Grass, hay, grass, hay – key players in your horse’s diet

Grass, hay, grass, hay – key players in your horse’s diet

Horses need forage, period

If grass is sparse or unavailable free choice hay should be given. Horses are hind gut fermenters. They require roughage in their hind gut at all times for their health and mental well being. Energy comes from the hind gut. Now I’m sure you’re thinking what’s the connection between the stomach and mental health.

There are several signs that your horse may not be getting enough grass/hay.  Loss of weight is obvious, but not always the case.  If your horse is getting enough grain and lacks work, he’ll be able to maintain his weight. Is your normally quite horse nervous? Is your nervous horse more high strung than usual? Lack of forage (an empty or nearly empty hind gut) causes horses to worry. Worry leads to ulcers, stress and poor mental and physical health. Are your wooden fences being chewed?  It could indicate boredom or not enough hay. Do they stand around in the pasture, not grazing? Hind gut fermentation is also your horse’s furnace and provides warmth. If your horse is loosing weight in the winter, chances are he’s cold and not getting enough hay.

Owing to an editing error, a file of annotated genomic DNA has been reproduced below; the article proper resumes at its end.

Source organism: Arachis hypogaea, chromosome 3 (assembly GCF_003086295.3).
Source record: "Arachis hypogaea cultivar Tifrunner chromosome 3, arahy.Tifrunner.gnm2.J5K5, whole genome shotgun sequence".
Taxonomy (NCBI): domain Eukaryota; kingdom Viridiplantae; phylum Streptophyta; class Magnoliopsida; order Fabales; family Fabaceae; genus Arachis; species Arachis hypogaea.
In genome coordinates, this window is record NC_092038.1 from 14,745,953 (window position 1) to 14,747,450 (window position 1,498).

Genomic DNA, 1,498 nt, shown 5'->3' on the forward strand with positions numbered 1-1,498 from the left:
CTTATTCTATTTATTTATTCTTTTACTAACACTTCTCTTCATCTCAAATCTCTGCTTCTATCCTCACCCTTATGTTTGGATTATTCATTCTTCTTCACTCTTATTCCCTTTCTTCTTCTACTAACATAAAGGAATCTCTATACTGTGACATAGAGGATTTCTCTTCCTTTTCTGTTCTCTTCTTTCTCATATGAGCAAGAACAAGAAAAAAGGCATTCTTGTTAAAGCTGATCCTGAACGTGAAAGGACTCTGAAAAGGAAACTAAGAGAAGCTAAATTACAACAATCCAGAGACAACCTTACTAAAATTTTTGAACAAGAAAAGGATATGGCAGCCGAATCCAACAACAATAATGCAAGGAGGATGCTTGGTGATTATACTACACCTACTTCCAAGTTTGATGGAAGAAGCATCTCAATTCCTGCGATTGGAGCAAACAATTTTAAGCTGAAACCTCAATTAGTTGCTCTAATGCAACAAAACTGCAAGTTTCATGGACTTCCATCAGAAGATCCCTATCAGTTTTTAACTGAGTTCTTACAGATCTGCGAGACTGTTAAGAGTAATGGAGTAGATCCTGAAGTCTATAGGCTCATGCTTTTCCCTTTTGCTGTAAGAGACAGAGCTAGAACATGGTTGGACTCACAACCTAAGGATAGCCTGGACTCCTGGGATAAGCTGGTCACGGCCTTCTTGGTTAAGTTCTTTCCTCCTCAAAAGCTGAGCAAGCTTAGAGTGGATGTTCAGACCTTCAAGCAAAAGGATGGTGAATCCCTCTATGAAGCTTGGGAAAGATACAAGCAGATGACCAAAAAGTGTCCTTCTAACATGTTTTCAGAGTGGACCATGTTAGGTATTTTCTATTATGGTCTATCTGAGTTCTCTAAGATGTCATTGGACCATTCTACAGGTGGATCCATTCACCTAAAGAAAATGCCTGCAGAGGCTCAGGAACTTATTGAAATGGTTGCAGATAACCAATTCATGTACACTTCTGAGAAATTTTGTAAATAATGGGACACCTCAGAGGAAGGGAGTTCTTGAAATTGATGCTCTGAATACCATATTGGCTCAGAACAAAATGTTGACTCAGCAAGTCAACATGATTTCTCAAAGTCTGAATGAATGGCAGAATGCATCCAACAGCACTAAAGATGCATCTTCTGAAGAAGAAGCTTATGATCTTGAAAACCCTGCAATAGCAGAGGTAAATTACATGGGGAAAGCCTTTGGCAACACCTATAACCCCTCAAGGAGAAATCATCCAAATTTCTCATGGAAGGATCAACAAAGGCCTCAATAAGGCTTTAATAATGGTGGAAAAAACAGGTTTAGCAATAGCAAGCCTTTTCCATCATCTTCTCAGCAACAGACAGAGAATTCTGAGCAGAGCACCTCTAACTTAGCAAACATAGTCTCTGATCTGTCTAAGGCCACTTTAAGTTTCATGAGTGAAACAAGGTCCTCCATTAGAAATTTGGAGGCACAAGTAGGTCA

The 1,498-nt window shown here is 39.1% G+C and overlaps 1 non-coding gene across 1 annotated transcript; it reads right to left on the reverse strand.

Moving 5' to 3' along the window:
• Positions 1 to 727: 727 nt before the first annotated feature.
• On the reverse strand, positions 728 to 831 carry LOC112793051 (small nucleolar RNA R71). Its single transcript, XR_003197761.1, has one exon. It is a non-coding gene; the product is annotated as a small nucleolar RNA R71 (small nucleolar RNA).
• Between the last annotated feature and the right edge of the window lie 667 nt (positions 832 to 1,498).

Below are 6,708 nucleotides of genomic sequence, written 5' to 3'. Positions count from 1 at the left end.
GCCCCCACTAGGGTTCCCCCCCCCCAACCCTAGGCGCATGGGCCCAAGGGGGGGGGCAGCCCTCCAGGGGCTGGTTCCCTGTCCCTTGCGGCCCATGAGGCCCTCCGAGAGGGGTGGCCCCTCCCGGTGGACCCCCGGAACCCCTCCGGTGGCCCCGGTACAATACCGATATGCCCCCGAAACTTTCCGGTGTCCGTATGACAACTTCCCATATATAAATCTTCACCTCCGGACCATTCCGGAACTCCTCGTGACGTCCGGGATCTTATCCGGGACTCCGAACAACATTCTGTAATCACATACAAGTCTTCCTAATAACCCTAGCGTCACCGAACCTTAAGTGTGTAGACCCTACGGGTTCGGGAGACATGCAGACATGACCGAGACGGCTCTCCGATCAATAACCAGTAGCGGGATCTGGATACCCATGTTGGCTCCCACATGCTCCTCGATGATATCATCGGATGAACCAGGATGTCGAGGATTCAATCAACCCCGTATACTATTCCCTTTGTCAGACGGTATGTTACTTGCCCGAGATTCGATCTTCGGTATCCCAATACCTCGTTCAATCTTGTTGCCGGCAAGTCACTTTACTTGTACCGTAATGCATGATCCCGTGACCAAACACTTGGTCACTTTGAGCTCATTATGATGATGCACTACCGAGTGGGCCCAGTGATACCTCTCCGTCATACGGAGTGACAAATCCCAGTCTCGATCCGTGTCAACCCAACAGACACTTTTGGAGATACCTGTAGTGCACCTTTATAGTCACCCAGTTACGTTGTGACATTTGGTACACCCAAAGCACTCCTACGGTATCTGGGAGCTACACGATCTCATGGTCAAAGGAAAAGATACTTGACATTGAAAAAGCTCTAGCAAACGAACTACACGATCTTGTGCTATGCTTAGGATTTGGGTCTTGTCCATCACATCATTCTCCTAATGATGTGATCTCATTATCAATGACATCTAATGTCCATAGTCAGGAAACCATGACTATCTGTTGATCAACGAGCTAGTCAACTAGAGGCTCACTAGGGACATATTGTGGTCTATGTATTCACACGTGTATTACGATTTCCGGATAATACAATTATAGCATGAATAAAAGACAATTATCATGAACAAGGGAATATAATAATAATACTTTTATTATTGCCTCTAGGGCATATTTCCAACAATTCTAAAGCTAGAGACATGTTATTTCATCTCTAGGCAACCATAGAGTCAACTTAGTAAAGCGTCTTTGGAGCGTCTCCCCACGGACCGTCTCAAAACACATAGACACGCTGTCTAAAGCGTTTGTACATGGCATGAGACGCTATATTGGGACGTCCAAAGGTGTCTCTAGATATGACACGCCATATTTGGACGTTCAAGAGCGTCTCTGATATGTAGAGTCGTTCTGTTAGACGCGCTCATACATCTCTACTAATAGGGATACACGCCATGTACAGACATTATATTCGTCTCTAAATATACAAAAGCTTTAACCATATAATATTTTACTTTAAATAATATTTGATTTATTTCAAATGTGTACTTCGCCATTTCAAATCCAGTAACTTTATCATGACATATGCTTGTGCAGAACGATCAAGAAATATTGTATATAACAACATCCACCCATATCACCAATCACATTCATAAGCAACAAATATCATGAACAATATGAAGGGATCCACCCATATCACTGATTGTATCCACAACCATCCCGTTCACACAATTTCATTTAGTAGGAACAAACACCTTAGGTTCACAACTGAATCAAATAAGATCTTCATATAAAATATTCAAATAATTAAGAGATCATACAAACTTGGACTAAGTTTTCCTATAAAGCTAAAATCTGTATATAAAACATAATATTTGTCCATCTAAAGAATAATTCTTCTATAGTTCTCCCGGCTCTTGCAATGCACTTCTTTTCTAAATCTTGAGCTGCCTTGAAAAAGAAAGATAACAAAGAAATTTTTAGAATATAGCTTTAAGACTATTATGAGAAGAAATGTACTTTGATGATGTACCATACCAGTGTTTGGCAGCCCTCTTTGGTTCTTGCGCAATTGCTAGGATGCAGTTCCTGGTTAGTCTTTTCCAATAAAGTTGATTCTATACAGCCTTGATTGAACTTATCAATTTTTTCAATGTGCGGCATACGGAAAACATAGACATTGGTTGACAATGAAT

I accidentally found out my own horse was’t getting enough hay a few years ago. It was a tough winter and we weren’t spending much time at the barn, let alone riding. My horse at the time was very up in the winter, got the spring crazies for a few weeks and was very laid back in summer and fall. Spring finally came, the snow melted and we were able to get out on the trails again. He was spooky and nervous. I attributed it to spring crazies. A few weeks went by and he hadn’t changed. He’s normally a pig, but the constant grass diving was making me crazy. As we walked down a fence line, he tried eating the fence. I knew something was wrong. We immediately went back to the barn to ask what was going on. We were told by the barn worker that she was told to stop giving hay since there was grass. Unfortunately there was no grass. The “grass” was non eatable weeds. While talking to other boarders, their horses were the same way. Most were standing in the pasture eating the fence. When we politely addressed this with the owner, she lost her temper and denied it. Need less to say, we moved.


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